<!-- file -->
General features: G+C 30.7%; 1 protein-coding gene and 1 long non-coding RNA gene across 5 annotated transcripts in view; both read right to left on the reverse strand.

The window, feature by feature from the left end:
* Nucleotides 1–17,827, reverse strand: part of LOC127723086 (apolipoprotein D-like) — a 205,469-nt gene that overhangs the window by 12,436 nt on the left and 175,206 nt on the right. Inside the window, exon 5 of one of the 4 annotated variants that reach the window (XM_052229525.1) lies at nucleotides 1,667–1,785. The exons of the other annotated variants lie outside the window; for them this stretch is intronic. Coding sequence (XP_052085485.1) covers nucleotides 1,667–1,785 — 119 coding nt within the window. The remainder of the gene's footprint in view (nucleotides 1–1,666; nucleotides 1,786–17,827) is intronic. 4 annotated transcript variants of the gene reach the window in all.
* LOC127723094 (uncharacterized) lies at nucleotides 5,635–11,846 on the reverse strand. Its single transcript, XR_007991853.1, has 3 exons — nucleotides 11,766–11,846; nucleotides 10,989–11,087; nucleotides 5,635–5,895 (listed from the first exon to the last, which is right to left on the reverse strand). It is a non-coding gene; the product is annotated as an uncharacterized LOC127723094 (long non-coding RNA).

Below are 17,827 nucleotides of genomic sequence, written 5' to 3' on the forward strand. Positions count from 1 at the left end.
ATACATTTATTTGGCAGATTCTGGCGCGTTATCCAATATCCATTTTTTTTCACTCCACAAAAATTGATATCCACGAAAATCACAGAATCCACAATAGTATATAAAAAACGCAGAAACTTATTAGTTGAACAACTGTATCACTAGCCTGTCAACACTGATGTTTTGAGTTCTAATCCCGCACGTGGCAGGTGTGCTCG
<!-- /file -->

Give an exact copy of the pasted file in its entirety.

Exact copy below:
General features: G+C 30.7%; 1 protein-coding gene and 1 long non-coding RNA gene across 5 annotated transcripts in view; both read right to left on the reverse strand.

The window, feature by feature from the left end:
* Nucleotides 1–17,827, reverse strand: part of LOC127723086 (apolipoprotein D-like) — a 205,469-nt gene that overhangs the window by 12,436 nt on the left and 175,206 nt on the right. Inside the window, exon 5 of one of the 4 annotated variants that reach the window (XM_052229525.1) lies at nucleotides 1,667–1,785. The exons of the other annotated variants lie outside the window; for them this stretch is intronic. Coding sequence (XP_052085485.1) covers nucleotides 1,667–1,785 — 119 coding nt within the window. The remainder of the gene's footprint in view (nucleotides 1–1,666; nucleotides 1,786–17,827) is intronic. 4 annotated transcript variants of the gene reach the window in all.
* LOC127723094 (uncharacterized) lies at nucleotides 5,635–11,846 on the reverse strand. Its single transcript, XR_007991853.1, has 3 exons — nucleotides 11,766–11,846; nucleotides 10,989–11,087; nucleotides 5,635–5,895 (listed from the first exon to the last, which is right to left on the reverse strand). It is a non-coding gene; the product is annotated as an uncharacterized LOC127723094 (long non-coding RNA).

Below are 17,827 nucleotides of genomic sequence, written 5' to 3' on the forward strand. Positions count from 1 at the left end.
ATACATTTATTTGGCAGATTCTGGCGCGTTATCCAATATCCATTTTTTTTCACTCCACAAAAATTGATATCCACGAAAATCACAGAATCCACAATAGTATATAAAAAACGCAGAAACTTATTAGTTGAACAACTGTATCACTAGCCTGTCAACACTGATGTTTTGAGTTCTAATCCCGCACGTGGCAGGTGTGCTCG